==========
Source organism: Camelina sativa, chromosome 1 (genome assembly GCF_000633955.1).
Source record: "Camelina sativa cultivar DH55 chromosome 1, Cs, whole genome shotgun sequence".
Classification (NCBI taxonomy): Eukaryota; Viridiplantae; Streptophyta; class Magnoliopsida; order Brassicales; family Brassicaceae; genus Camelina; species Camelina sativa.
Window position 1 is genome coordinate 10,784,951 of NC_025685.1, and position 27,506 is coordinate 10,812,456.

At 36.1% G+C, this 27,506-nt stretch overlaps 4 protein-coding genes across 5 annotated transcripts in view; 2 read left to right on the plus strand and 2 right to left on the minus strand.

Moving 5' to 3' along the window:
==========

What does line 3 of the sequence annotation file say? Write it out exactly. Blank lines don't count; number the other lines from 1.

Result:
Classification (NCBI taxonomy): Eukaryota; Viridiplantae; Streptophyta; class Magnoliopsida; order Brassicales; family Brassicaceae; genus Camelina; species Camelina sativa.